The estate of former INXS frontman Michael Hutchence, actress Nicole Kidman and the Australian arm of mining giant Glencore have become entangled in the largest leak of information in history, a mammoth journalistic investigation on the world's tax havens dubbed the Paradise Papers.
The leak -- 13.4 million documents and 1.4 terabytes of data -- was obtained by German newspaper Sueddeutsche Zeitung and shared with the International Consortium of Investigative Journalists (ICIJ), which further shared the trove with nearly 100 media partners worldwide.
Included in the leak -- alongside links to Queen Elizabeth, U.S. President Donald Trump and Canadian Prime Minister Justin Trudeau -- are several prominent Australian identities.
As the Australian Financial Review reported "many senior Australian business figures appear in the data in their entirely legitimate roles as executives and directors of offshore subsidiaries and some ASX-listed companies. It should be noted these are standard, legal business structures."
The Paradise Papers show how the singer's former lawyer Colin Diamond claimed key parts of Hutchence's estate, and embarked on a plan revolving around "commercial exploitation of the sound recordings, images, films and related materials embodying the performance of Michael Hutchence".
Papers included in the leak show Diamond's plans for a company called Helipad Plain, which was created in Mauritius in 2015. The ABC reports the company was involved in plans to commercially exploit the 20th anniversary of Hutchence's death, including a documentary, releasing previously unheard songs, and a film.
A deep investigation into the case of Hutchence will air on ABC's Four Corners on Monday night.
The Guardian reports the Australian arm of mining company Glencore was "involved in cross-currency swaps of up to $25bn of a type under specific investigation by the Australian tax office". These type of swaps, while legal, are being investigated by the ATO with suspicion they may be used to avoid tax by shuttling interest payments from high-tax nations to low-tax nations.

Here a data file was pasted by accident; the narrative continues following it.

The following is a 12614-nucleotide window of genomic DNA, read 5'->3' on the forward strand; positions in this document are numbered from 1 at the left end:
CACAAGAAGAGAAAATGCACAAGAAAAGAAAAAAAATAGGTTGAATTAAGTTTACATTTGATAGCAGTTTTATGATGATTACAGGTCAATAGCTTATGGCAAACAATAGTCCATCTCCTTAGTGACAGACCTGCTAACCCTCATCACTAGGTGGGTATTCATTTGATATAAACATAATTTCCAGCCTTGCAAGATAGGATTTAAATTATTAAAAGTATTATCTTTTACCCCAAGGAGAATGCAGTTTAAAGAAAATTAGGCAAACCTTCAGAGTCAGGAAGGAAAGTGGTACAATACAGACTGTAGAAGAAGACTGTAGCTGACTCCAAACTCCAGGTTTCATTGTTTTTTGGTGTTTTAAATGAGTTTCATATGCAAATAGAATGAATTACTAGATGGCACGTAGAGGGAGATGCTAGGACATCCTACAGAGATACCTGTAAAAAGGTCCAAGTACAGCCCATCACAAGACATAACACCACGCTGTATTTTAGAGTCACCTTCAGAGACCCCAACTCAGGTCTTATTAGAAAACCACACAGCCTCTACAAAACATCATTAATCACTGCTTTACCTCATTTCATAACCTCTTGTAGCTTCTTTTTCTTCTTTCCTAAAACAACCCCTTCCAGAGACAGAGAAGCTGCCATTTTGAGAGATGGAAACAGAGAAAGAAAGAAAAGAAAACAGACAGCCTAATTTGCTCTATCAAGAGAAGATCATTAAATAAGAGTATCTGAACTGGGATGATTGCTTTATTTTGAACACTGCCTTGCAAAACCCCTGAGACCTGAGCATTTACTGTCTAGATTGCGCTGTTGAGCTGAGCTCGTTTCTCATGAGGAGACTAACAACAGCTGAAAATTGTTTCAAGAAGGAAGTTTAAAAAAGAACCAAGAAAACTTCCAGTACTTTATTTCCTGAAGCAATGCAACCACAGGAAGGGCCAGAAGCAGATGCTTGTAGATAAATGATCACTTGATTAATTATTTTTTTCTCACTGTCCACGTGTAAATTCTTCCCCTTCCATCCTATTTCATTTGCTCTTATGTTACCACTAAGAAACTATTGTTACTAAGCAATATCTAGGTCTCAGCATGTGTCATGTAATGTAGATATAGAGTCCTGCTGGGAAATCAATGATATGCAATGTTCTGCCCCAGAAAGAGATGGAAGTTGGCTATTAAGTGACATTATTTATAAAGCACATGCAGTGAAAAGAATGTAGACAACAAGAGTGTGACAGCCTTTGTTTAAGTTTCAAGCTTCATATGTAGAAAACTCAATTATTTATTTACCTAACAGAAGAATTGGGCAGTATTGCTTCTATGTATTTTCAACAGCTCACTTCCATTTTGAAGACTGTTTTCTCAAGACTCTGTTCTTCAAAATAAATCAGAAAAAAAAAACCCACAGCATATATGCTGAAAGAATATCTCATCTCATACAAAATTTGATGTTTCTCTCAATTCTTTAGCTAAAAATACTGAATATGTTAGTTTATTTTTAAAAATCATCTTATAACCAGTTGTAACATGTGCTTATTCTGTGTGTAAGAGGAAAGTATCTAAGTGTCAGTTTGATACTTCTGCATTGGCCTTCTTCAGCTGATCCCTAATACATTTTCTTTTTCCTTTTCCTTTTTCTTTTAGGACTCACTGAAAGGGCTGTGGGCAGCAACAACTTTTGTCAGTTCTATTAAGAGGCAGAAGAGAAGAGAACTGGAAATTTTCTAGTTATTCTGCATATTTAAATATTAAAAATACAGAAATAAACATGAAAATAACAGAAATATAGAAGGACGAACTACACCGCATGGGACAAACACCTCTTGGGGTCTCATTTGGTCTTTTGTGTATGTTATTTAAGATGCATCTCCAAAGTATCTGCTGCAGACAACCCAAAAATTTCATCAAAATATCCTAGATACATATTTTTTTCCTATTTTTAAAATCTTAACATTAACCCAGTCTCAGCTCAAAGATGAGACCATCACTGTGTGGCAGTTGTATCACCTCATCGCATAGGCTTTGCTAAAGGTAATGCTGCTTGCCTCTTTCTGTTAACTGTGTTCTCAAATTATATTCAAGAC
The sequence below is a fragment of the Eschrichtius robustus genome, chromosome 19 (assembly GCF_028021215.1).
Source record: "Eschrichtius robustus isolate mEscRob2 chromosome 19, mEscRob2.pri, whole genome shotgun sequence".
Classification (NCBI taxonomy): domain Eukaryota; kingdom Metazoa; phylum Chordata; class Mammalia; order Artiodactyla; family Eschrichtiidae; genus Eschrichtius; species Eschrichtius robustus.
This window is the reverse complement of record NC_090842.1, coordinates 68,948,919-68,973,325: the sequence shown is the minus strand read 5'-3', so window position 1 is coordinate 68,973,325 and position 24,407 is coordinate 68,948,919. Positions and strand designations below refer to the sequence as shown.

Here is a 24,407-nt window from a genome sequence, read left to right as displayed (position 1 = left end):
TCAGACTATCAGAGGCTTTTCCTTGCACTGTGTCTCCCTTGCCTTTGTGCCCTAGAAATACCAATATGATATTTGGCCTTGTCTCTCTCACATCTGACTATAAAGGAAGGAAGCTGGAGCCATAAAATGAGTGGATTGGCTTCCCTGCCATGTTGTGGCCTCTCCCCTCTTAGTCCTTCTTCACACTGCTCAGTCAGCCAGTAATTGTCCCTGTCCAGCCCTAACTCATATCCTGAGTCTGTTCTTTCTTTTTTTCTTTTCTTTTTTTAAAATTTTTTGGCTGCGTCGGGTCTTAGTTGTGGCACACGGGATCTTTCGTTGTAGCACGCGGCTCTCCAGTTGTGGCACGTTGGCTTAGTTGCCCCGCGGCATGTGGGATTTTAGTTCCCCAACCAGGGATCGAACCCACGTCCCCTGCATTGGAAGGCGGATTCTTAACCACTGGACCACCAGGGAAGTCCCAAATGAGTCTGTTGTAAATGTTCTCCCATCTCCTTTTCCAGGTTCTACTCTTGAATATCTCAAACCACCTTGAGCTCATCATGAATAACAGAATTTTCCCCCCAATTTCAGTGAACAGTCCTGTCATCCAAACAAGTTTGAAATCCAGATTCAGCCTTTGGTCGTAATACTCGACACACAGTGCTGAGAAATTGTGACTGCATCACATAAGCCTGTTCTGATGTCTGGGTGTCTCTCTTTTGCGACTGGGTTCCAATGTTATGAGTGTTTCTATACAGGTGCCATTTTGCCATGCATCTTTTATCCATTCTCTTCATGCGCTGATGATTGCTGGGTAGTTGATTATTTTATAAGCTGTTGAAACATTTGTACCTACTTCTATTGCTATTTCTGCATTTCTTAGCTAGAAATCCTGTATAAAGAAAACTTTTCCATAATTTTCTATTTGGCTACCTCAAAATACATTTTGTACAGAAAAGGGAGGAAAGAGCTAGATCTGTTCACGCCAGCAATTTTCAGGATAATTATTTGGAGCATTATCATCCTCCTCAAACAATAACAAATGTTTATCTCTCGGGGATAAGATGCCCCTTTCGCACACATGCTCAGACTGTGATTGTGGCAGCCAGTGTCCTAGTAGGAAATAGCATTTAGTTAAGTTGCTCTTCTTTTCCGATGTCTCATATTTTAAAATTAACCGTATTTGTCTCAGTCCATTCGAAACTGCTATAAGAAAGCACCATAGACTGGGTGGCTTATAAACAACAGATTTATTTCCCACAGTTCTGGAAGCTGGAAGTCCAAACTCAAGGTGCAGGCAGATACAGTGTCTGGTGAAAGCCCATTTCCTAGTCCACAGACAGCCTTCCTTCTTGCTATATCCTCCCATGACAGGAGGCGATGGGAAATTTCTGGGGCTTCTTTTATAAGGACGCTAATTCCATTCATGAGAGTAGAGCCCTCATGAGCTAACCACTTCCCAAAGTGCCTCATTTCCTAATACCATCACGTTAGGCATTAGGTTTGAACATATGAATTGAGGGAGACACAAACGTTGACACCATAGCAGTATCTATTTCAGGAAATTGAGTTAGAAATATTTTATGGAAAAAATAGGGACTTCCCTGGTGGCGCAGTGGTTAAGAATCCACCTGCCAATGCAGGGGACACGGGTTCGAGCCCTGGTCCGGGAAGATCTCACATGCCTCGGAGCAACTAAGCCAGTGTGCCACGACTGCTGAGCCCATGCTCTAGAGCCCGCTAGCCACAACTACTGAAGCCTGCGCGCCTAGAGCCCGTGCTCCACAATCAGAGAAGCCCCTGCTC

The papers show that Bermuda-based and Australian-based arms of Glencore swapped billions of dollars in Australian currency to American currency in 2013.
Glencore's Australian arm moved billions through Bermuda https://t.co/k2MsRosopk— Gareth Hutchens (@grhutchens) November 5, 2017
Actress Nicole Kidman and her husband Keith Urban are also named in the papers; The Australian Financial Review reported the pair registered a limited liability partnership in Tennessee in 2014. The company, Island 67 LLC, was then registered in in the Bahamas in March 2015 as a foreign company attempting to buy land in the country.
Closer to home, the fallout over the Paradise Papers release has struck instantly in Canberra. The ATO confirmed it had been made aware of the investigation in recent weeks, and stood ready to take action on any Australians avoiding tax obligations.
"We anticipate further data may be published by the ICIJ and the ATO will continue to work closely with other tax administrations to share intelligence on advisers operating globally," ATO deputy commissioner for international affairs, Mark Konza, said in a statement.